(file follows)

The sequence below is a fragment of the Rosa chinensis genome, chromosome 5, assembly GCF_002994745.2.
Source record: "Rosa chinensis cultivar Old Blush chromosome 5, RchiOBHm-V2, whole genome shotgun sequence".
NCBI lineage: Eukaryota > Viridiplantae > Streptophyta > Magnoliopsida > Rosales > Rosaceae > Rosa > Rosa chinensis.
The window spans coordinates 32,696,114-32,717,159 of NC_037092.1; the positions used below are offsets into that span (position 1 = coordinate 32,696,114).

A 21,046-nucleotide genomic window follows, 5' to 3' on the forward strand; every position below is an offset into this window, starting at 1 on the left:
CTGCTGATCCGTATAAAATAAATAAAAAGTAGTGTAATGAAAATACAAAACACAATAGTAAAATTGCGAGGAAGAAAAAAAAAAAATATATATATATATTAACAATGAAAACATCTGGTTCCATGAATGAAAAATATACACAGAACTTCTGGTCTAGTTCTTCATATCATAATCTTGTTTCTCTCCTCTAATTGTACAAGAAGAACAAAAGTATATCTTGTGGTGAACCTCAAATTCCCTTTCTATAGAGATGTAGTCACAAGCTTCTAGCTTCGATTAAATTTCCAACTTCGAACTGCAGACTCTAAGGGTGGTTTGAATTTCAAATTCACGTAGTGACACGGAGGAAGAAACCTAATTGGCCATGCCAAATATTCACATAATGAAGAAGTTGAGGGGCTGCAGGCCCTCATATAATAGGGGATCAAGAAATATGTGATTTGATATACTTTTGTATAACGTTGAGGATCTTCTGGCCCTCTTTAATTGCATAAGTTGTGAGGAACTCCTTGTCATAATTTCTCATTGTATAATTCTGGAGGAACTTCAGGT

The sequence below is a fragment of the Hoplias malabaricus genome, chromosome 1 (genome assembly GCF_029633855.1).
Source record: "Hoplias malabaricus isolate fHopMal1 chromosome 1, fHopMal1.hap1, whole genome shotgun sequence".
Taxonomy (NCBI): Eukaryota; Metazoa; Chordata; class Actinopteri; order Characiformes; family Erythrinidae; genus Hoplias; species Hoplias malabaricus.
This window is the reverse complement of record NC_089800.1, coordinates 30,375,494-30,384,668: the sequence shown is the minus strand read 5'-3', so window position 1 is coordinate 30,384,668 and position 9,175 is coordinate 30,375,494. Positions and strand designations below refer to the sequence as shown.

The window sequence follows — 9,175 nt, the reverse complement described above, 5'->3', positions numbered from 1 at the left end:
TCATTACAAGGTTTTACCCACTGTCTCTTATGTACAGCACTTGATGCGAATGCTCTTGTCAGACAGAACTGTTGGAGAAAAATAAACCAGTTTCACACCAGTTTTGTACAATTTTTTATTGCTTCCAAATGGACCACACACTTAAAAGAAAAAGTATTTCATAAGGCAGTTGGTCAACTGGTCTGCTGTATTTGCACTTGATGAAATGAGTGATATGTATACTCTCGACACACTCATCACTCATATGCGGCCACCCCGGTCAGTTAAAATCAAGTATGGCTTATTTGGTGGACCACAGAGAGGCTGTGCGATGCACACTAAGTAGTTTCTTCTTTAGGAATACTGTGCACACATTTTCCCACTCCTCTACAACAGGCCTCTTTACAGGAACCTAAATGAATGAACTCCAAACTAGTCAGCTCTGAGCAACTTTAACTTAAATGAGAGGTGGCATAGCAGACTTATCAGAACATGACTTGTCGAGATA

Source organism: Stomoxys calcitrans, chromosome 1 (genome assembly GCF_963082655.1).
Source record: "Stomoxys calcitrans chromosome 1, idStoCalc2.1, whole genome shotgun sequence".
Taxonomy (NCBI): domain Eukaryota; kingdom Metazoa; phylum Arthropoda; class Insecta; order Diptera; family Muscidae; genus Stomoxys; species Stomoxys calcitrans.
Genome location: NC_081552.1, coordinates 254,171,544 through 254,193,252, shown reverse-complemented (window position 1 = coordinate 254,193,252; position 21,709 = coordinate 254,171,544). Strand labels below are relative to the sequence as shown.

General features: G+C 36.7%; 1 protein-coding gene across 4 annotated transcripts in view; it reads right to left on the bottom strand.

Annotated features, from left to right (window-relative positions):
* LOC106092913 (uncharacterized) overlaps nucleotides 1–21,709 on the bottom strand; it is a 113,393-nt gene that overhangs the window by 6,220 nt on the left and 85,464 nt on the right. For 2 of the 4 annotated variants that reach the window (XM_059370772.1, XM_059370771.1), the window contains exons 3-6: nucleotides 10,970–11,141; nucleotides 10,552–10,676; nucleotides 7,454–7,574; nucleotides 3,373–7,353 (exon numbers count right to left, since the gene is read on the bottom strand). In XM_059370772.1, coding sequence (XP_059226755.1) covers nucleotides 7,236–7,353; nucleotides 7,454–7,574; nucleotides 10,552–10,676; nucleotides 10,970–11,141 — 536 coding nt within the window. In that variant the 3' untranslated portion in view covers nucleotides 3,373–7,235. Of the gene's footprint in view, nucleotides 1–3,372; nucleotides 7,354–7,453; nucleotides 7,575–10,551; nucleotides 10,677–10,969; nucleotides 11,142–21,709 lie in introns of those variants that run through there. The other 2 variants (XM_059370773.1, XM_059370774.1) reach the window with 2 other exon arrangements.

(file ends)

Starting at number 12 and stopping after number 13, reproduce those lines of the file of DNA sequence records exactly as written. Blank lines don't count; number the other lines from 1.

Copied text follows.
TCATTACAAGGTTTTACCCACTGTCTCTTATGTACAGCACTTGATGCGAATGCTCTTGTCAGACAGAACTGTTGGAGAAAAATAAACCAGTTTCACACCAGTTTTGTACAATTTTTTATTGCTTCCAAATGGACCACACACTTAAAAGAAAAAGTATTTCATAAGGCAGTTGGTCAACTGGTCTGCTGTATTTGCACTTGATGAAATGAGTGATATGTATACTCTCGACACACTCATCACTCATATGCGGCCACCCCGGTCAGTTAAAATCAAGTATGGCTTATTTGGTGGACCACAGAGAGGCTGTGCGATGCACACTAAGTAGTTTCTTCTTTAGGAATACTGTGCACACATTTTCCCACTCCTCTACAACAGGCCTCTTTACAGGAACCTAAATGAATGAACTCCAAACTAGTCAGCTCTGAGCAACTTTAACTTAAATGAGAGGTGGCATAGCAGACTTATCAGAACATGACTTGTCGAGATA

Source organism: Stomoxys calcitrans, chromosome 1 (genome assembly GCF_963082655.1).